Landmark Roman Church Looks to Online Giving for Support


Interesting piece in the New York Times about what’s become one of Rome’s biggest tourist attractions – the 800-Year-Old Church of St. Francis at Ripa. It just so happens that the church includes a room where St. Francis of Assisi is said to have slept (including the stone he used as a pillow). Since the election of Pope Francis, interest in visiting the otherwise quiet church has skyrocketed – so much so that the church doesn’t have the funds to make necessary improvements.

Renovating old spaces like that is tricky, and tricky in this case equals expensive. $125k, to be exact. The Franciscans, not known for their wealth, don’t have that kind of money laying around. The solution? No problem, just set up a Kickstarter campaign:

“We have nothing against modern tools of communication,’ Father Tamburo said. "What is important to us is our tradition. Not the tools that we use to spread that tradition.”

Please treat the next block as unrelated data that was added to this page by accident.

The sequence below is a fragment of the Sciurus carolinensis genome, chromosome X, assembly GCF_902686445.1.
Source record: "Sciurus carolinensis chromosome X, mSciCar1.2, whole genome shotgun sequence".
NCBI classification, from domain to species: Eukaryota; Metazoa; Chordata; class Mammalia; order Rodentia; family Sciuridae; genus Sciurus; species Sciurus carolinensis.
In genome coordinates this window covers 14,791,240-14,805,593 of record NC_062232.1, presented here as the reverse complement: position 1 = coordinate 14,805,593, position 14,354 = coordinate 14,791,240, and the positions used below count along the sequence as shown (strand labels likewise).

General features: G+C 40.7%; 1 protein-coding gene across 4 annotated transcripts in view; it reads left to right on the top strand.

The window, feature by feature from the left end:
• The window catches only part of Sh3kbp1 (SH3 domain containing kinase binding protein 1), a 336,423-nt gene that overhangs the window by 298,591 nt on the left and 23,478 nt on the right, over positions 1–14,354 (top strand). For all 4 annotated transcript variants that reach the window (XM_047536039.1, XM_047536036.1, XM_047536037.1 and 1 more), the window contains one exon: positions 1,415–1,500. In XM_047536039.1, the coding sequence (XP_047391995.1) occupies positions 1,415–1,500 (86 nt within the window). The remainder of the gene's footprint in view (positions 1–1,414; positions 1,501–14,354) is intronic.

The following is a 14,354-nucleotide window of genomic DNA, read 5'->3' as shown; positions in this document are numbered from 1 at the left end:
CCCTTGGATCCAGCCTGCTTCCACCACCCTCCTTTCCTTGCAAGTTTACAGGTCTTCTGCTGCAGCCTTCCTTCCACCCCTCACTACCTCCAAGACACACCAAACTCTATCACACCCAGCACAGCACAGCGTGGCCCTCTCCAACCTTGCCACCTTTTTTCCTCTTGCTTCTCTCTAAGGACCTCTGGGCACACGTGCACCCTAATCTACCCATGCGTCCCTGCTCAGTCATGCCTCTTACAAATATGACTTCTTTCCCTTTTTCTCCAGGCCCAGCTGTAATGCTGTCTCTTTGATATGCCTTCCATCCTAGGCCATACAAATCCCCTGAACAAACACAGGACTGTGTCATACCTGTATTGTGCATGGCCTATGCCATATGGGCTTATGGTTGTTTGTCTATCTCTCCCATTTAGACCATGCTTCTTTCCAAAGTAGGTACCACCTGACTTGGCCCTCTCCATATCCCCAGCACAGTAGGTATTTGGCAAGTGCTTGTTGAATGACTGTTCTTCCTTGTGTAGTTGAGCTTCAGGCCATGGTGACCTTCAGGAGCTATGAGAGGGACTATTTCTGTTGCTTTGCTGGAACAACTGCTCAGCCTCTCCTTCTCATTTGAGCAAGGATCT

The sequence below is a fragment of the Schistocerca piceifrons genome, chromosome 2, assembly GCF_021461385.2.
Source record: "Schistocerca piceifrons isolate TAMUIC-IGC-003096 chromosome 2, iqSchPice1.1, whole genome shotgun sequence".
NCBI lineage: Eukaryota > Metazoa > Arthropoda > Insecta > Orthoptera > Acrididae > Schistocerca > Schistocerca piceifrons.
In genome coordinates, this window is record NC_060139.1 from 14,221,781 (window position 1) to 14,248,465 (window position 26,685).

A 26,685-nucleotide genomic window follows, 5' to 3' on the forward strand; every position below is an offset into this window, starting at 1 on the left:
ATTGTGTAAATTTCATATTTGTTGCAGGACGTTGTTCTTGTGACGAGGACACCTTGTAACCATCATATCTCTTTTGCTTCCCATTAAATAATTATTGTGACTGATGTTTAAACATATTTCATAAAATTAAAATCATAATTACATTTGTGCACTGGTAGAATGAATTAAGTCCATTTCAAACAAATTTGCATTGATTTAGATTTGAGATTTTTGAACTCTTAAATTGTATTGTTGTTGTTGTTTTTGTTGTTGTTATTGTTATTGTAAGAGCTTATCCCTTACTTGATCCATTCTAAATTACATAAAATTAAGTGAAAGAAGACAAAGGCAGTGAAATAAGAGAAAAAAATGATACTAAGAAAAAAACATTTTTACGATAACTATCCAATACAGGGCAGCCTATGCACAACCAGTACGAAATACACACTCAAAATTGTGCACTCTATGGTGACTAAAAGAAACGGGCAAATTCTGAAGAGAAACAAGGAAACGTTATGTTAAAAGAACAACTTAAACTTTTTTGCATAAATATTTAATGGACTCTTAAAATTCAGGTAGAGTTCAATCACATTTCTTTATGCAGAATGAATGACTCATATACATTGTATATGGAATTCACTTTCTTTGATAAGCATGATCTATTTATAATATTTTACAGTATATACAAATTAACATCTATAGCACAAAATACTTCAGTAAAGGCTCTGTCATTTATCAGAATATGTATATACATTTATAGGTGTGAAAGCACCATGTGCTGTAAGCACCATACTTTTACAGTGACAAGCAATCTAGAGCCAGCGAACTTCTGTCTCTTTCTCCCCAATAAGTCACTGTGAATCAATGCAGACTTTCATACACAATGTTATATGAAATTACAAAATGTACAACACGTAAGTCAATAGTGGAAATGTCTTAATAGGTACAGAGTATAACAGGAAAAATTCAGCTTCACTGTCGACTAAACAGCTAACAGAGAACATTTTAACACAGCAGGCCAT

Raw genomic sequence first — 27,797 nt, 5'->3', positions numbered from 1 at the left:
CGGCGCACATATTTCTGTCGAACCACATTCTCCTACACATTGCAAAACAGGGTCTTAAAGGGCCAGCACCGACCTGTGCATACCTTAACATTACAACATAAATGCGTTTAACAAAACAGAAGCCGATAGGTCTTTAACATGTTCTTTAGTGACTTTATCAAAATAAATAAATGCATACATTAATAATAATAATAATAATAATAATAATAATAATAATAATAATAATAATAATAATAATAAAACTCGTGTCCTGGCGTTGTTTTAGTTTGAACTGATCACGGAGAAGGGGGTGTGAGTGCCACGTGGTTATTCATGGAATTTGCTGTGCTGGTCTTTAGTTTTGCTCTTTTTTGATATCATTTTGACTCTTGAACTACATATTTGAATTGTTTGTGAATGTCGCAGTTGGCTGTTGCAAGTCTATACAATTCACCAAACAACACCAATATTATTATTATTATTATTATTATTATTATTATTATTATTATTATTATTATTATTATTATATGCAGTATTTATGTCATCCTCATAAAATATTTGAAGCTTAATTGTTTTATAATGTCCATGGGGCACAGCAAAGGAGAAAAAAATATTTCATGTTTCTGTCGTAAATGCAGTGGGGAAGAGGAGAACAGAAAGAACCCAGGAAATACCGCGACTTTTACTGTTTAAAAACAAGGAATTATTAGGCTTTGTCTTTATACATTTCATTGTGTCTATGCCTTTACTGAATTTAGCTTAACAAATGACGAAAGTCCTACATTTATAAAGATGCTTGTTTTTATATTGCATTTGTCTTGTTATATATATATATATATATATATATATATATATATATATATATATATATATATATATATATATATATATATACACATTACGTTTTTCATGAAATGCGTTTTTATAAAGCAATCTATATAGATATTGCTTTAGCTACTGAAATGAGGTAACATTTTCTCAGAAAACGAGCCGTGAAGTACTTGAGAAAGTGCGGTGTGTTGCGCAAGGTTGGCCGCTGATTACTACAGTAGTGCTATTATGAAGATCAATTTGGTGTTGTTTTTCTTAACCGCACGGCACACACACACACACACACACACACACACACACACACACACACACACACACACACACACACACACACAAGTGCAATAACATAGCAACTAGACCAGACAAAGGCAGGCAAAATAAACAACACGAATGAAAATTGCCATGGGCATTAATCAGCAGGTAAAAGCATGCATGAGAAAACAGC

With 7 days remaining in the fundraising campaign, the monks have some catching up to do – at the time of writing, they’ve managed just over $70k. Still, that’s impressive, and surely wouldn’t be possible without kickstarter. It also speaks volumes of the game-changing feature of online giving: Reach.

When you institute an online giving program, you expand your tithing base from “[whatever it is now]” to (theoretically) “everyone on the planet.” It’s that simple. Imagine the benefits of people being able to support your church from anywhere, at any time. Families on vacation can still make their regular contributions. Members who are bed ridden due to illness are able to show their support. Former church members who’ve moved away but still want to support their hometown – the list is endless.

Remember, it’s the tradition itself, not the tools you use to spread it. Online giving is the future, and FaithStreet has the most sophisticated and lowest cost platforms available. If you’re interested, drop us a line – we’re happy to help.

As for the Franciscans, we’re pulling for them.

Image: Gianni Cipriano for The New York Time